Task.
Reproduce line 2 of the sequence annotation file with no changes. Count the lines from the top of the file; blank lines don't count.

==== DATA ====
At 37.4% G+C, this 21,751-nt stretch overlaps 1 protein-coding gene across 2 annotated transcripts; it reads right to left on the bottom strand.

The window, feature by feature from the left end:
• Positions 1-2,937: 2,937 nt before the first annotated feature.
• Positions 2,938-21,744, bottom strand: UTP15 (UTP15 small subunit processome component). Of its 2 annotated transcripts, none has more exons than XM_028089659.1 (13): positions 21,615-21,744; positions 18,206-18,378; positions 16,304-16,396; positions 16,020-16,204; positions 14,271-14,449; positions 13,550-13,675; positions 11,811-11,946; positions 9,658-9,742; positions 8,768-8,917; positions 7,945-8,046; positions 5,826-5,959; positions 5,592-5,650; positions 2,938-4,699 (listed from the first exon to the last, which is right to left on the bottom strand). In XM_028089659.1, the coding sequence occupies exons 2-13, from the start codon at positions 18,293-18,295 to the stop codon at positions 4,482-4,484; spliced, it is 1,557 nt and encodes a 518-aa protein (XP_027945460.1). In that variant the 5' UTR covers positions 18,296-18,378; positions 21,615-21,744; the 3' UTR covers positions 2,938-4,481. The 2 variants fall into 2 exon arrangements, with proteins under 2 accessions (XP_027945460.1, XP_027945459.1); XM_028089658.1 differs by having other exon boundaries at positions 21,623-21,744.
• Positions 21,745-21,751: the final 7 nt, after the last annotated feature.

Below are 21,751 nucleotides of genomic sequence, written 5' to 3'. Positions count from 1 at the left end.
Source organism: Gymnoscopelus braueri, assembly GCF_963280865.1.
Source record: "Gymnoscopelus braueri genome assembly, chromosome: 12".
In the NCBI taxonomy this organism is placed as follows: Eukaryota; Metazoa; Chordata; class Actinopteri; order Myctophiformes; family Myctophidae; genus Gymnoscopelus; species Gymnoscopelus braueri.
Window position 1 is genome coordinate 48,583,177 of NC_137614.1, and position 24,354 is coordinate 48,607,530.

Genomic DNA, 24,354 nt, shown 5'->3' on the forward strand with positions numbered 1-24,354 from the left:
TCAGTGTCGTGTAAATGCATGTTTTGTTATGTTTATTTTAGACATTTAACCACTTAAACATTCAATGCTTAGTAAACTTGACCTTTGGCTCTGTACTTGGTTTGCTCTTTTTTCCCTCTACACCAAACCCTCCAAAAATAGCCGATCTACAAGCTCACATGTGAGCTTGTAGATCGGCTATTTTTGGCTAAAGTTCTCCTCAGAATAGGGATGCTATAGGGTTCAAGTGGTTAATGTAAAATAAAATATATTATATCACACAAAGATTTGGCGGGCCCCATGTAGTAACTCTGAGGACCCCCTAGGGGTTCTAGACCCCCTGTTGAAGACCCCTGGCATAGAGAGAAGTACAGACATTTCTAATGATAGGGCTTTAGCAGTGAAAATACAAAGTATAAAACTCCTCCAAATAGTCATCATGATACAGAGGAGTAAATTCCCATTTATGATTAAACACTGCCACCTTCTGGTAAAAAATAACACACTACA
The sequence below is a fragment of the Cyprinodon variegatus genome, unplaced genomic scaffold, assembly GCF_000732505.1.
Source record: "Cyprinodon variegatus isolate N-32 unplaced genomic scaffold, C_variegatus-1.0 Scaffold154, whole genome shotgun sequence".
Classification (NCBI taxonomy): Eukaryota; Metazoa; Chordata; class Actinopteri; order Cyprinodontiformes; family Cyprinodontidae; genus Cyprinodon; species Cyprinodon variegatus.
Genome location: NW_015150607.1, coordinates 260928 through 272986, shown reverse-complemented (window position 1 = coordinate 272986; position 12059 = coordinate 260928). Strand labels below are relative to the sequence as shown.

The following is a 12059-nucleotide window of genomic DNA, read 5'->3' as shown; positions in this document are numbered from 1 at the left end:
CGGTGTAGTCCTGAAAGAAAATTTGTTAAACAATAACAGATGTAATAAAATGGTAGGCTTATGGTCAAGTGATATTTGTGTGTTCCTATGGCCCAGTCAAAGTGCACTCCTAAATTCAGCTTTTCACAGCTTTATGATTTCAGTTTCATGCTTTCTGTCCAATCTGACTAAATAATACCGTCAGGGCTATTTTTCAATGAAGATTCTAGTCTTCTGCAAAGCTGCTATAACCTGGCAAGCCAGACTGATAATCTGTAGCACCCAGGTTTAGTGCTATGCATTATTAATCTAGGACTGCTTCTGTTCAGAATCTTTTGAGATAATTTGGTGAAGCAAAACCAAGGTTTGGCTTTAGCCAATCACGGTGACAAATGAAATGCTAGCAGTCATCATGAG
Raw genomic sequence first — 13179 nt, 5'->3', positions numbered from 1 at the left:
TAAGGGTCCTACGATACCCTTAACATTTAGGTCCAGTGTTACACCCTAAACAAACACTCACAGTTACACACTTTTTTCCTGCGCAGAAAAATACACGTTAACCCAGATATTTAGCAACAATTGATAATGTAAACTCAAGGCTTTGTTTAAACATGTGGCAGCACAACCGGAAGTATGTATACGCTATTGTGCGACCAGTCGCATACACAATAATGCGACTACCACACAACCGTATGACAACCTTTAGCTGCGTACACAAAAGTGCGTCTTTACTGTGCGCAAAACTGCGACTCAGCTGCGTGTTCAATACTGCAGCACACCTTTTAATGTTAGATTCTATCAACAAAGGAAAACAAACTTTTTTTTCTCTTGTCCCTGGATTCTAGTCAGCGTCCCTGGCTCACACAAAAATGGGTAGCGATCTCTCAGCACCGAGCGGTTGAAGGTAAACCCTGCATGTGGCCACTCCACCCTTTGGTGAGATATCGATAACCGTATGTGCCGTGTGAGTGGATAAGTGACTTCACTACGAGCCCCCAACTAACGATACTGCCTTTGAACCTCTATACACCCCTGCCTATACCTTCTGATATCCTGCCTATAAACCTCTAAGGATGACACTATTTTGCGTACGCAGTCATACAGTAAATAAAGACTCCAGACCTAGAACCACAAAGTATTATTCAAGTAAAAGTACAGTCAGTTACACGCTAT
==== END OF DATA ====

The window, feature by feature from the left end: